Court forces Mulcaire to say who hired him at NOTW
Private investigator loses his appeal in case brought by Max Clifford's PR consultant
James Cusick is political correspondent of The Independent and The Independent on Sunday. As an experienced member of the lobby, he has previously worked at The Sunday Times and the BBC. His career as a journalist has been split between print and television, including senior positions as producer with Sir David Frost and at BBC Newsnight. He is also an award-winning golf and travel writer, working for over a decade as the UK contributing editor for one of the USA’s leading golf magazines. He broadcasts regularly for the BBC and CNN. He lives in London.
Tuesday 31 July 2012
The names of senior journalists at the News of the World (NOTW) who commissioned the private investigator Glenn Mulcaire to hack phones must be handed to police, the High Court ruled yesterday.
The order by Mr Justice Vos means Scotland Yard will have full access to Mulcaire's witness statement in the case brought against him and the now defunct newspaper by Nicola Phillips, a former assistant to the PR consultant Max Clifford.
The ruling was made at a pre-trial hearing of the latest tranche of 50 civil actions filed against News International over phone hacking. It follows the decision by the Supreme Court to refuse an appeal from Mulcaire, who claimed that revealing who hired him would amount to self-incrimination.
The Met Police's counsel, Jonathan Dixey, revealed that further charges against Mulcaire and others could soon follow. Although Mr Justice Vos said that giving Mulcaire's witness statement to Scotland Yard would "not be duly unfair", he admitted it did contain "positive information" that may benefit current police investigations.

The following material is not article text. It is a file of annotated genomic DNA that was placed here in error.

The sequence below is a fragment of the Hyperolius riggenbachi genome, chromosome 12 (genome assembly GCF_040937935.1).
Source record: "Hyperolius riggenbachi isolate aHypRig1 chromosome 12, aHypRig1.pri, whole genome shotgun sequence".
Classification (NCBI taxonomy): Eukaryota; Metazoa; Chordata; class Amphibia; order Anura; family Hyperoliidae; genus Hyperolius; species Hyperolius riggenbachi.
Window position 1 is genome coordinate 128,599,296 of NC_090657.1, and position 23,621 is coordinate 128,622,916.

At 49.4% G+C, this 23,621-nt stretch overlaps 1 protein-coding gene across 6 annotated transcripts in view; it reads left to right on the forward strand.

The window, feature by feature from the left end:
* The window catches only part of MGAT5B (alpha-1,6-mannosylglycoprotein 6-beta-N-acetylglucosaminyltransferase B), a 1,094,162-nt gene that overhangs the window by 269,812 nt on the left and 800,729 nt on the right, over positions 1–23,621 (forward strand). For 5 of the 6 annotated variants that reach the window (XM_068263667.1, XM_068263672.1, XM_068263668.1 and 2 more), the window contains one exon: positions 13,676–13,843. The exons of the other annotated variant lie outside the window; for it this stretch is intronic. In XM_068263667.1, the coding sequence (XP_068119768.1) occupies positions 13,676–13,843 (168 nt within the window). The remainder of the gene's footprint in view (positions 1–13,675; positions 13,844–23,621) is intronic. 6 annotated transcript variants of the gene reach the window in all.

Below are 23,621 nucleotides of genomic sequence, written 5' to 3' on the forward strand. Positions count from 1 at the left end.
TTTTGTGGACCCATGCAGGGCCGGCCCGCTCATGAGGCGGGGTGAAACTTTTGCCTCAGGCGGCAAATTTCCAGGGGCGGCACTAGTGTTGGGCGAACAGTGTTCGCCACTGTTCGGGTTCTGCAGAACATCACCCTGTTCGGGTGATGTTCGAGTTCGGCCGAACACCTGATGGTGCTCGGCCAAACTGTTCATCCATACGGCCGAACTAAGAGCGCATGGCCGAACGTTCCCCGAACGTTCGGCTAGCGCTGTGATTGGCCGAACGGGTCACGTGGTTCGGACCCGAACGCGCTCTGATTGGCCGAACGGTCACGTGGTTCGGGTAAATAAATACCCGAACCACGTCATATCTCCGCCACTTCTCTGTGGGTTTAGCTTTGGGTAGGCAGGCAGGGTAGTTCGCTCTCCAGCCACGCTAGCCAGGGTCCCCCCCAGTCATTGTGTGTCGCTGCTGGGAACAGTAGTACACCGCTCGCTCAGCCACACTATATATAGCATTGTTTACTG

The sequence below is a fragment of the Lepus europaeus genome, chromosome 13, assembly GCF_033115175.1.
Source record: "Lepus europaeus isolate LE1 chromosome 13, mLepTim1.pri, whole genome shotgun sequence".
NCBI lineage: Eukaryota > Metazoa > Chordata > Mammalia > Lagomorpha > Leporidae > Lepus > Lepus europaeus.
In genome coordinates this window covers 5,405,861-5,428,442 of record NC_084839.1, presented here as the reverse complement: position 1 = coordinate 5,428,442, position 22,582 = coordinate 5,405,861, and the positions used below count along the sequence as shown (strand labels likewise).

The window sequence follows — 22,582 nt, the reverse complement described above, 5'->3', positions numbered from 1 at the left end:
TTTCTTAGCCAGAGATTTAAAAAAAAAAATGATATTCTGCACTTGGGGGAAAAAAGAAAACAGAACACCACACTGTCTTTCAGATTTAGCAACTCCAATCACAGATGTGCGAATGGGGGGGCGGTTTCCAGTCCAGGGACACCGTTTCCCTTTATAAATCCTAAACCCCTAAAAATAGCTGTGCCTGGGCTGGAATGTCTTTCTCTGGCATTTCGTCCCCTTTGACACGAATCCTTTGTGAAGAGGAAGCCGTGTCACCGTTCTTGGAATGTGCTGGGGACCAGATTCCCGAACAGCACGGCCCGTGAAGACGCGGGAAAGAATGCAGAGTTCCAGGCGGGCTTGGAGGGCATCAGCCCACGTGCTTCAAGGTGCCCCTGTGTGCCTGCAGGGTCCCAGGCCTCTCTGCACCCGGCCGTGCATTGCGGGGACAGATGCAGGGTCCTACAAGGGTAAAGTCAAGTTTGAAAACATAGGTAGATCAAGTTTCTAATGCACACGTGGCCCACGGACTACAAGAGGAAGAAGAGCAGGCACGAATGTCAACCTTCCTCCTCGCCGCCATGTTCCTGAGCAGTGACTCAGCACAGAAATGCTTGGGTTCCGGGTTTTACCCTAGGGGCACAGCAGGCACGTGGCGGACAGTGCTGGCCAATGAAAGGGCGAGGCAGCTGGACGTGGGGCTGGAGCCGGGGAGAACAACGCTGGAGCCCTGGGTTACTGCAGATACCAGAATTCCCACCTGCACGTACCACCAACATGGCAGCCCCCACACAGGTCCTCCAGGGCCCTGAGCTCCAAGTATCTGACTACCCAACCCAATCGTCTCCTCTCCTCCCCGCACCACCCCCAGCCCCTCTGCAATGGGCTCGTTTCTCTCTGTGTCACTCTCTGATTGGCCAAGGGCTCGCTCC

New charges were brought against Mulcaire by the Crown Prosecution Service last week in a list that included: the NOTW's former news editor, Greg Miskiw; the former head of news Ian Edmondson; and the former news editor and chief reporter Neville Thurlbeck. News International's former chief executive, Rebekah Brooks, and the paper's former editor, Andy Coulson, were also charged.
Ms Phillips began her legal battle against NI and Mulcaire in May 2010. She claims voice messages left by her clients during the time she worked for Mr Clifford were unlawfully hacked.
Although her case was one of the first brought against Rupert Murdoch's company, she has still to settle. Yesterday she told The Independent that after three years of stress and living with the continuing legal battle, she'd had enough. "I'm leaving the UK in January or February and moving to Los Angeles. Immigration papers are being finalised and I'm shifting my business to LA," she said.
In a separate development yesterday, The Sun's chief foreign correspondent became the eighth person to be arrested by the Met's Operation Tuleta probe into computer hacking and privacy breaches. Nick Parker, 51, was held on suspicion of handling stolen goods after arriving by appointment at a central London police station. He was arrested and questioned in February in connection with the Met's anti-corruption investigation into alleged payments to public officials. He was still on bail yesterday from the earlier arrest.
Scotland Yard said the arrest related to a suspected conspiracy involving the gathering of data from a stolen mobile phone. In July another Sun journalist, Rhodri Phillips, 35, was arrested by Operation Tuleta. His arrest is believed to be related to an order given to Mr Phillips by the paper's news desk, which told him to go and pick up a mobile phone alleged to have been left on the train by an MP and found by a member of the public.
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